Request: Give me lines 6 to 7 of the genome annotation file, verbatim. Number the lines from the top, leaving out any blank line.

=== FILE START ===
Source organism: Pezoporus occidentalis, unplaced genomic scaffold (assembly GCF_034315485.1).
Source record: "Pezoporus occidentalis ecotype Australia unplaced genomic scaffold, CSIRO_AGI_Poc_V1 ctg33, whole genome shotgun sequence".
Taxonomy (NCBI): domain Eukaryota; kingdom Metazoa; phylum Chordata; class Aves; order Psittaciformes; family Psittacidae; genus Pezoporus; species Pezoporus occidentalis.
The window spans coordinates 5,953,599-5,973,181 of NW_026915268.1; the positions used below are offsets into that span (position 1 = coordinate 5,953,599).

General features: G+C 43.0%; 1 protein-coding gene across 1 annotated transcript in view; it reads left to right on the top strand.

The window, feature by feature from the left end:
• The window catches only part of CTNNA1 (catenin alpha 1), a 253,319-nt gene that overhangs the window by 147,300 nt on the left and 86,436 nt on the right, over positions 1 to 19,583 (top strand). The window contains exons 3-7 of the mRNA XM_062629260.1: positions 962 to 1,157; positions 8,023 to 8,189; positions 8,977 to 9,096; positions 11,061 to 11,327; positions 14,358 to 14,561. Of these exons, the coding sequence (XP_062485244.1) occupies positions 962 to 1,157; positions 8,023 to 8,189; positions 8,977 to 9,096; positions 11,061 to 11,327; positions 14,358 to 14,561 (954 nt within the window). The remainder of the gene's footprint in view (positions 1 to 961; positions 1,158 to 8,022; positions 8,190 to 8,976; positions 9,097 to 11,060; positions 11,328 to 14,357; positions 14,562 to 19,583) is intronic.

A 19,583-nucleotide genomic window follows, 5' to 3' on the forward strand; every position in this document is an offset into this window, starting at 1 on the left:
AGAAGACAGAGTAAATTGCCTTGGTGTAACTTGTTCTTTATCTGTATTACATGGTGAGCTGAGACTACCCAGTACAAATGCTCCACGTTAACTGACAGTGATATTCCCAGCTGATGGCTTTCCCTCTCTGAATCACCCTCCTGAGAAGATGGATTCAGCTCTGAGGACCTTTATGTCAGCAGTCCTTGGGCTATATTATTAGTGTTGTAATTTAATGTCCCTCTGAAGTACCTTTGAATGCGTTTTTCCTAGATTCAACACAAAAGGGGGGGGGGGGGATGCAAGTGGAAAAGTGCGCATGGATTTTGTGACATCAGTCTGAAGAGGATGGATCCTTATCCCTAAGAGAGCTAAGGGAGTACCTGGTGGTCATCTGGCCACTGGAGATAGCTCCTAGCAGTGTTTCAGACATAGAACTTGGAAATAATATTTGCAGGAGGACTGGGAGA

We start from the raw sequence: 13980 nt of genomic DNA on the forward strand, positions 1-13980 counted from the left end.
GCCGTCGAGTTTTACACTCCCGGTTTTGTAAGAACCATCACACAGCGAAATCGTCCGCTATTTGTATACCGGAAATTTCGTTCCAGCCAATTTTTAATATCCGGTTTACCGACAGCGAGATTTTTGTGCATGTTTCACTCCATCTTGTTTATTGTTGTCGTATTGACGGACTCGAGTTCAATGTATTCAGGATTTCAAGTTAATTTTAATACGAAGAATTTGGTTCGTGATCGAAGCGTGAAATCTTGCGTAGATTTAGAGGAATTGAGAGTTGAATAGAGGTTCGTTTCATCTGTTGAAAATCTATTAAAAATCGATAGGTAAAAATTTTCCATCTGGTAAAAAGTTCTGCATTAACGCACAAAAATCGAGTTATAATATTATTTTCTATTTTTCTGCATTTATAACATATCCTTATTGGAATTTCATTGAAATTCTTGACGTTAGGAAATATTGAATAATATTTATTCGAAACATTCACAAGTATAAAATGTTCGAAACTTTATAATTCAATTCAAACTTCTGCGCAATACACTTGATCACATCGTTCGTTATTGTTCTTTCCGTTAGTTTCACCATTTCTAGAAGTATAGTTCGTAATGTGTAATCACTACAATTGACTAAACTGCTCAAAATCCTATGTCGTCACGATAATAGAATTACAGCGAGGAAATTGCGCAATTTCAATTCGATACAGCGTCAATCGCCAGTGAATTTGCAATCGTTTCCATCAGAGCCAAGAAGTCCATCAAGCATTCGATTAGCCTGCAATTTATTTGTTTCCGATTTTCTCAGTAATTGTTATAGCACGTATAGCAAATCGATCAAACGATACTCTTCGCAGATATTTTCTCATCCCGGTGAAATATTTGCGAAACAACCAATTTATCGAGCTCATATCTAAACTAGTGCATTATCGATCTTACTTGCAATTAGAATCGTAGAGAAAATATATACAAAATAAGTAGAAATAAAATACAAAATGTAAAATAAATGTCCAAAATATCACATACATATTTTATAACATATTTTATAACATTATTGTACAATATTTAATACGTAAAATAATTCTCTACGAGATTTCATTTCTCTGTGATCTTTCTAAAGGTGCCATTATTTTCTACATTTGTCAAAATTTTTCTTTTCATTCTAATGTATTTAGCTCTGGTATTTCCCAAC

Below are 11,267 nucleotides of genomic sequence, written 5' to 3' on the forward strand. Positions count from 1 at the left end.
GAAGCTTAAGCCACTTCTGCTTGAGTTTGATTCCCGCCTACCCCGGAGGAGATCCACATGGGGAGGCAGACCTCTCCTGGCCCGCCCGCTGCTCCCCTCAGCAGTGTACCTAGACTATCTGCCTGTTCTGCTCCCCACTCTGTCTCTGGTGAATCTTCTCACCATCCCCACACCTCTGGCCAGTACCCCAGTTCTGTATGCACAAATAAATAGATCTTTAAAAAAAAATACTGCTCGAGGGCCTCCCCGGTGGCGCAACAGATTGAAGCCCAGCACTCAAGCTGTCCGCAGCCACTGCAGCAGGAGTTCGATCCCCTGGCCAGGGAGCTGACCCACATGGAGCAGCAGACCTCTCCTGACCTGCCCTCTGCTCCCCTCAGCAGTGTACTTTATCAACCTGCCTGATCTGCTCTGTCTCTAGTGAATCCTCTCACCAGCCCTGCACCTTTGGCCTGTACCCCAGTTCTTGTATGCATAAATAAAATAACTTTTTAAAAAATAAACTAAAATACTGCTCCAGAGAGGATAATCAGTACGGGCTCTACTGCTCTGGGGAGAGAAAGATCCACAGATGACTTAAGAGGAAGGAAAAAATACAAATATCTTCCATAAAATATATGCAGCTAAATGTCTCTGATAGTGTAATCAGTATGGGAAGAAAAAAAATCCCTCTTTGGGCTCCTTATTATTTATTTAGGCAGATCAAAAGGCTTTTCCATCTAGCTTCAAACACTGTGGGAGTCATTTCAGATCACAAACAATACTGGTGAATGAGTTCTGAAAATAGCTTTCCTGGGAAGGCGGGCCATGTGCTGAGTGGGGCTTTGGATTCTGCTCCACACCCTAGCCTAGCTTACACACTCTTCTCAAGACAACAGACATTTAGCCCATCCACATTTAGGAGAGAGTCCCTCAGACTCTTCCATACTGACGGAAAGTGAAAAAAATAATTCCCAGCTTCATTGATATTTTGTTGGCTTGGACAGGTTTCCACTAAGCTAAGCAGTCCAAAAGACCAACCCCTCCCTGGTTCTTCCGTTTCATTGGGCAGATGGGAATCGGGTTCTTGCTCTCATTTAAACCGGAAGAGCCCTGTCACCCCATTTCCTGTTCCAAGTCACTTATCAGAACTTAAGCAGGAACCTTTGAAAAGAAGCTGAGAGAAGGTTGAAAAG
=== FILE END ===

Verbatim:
The window, feature by feature from the left end:
• The window catches only part of CTNNA1 (catenin alpha 1), a 253,319-nt gene that overhangs the window by 147,300 nt on the left and 86,436 nt on the right, over positions 1 to 19,583 (top strand). The window contains exons 3-7 of the mRNA XM_062629260.1: positions 962 to 1,157; positions 8,023 to 8,189; positions 8,977 to 9,096; positions 11,061 to 11,327; positions 14,358 to 14,561. Of these exons, the coding sequence (XP_062485244.1) occupies positions 962 to 1,157; positions 8,023 to 8,189; positions 8,977 to 9,096; positions 11,061 to 11,327; positions 14,358 to 14,561 (954 nt within the window). The remainder of the gene's footprint in view (positions 1 to 961; positions 1,158 to 8,022; positions 8,190 to 8,976; positions 9,097 to 11,060; positions 11,328 to 14,357; positions 14,562 to 19,583) is intronic.